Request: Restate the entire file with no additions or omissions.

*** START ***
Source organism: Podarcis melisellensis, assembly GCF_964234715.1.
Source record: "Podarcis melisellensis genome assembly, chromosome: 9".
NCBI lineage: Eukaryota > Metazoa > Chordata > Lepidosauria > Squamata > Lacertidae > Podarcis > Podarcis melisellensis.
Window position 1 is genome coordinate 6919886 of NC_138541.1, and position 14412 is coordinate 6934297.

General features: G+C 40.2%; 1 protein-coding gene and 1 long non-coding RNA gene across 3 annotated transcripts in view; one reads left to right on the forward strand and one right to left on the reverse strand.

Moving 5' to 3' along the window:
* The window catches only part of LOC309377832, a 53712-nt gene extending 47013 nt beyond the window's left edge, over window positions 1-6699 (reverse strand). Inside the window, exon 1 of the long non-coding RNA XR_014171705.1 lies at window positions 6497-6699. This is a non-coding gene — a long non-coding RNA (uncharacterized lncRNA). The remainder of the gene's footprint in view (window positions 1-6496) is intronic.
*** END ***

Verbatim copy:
Source organism: Podarcis melisellensis, assembly GCF_964234715.1.
Source record: "Podarcis melisellensis genome assembly, chromosome: 9".
NCBI lineage: Eukaryota > Metazoa > Chordata > Lepidosauria > Squamata > Lacertidae > Podarcis > Podarcis melisellensis.
Window position 1 is genome coordinate 6919886 of NC_138541.1, and position 14412 is coordinate 6934297.

General features: G+C 40.2%; 1 protein-coding gene and 1 long non-coding RNA gene across 3 annotated transcripts in view; one reads left to right on the forward strand and one right to left on the reverse strand.

Moving 5' to 3' along the window:
* The window catches only part of LOC309377832, a 53712-nt gene extending 47013 nt beyond the window's left edge, over window positions 1-6699 (reverse strand). Inside the window, exon 1 of the long non-coding RNA XR_014171705.1 lies at window positions 6497-6699. This is a non-coding gene — a long non-coding RNA (uncharacterized lncRNA). The remainder of the gene's footprint in view (window positions 1-6496) is intronic.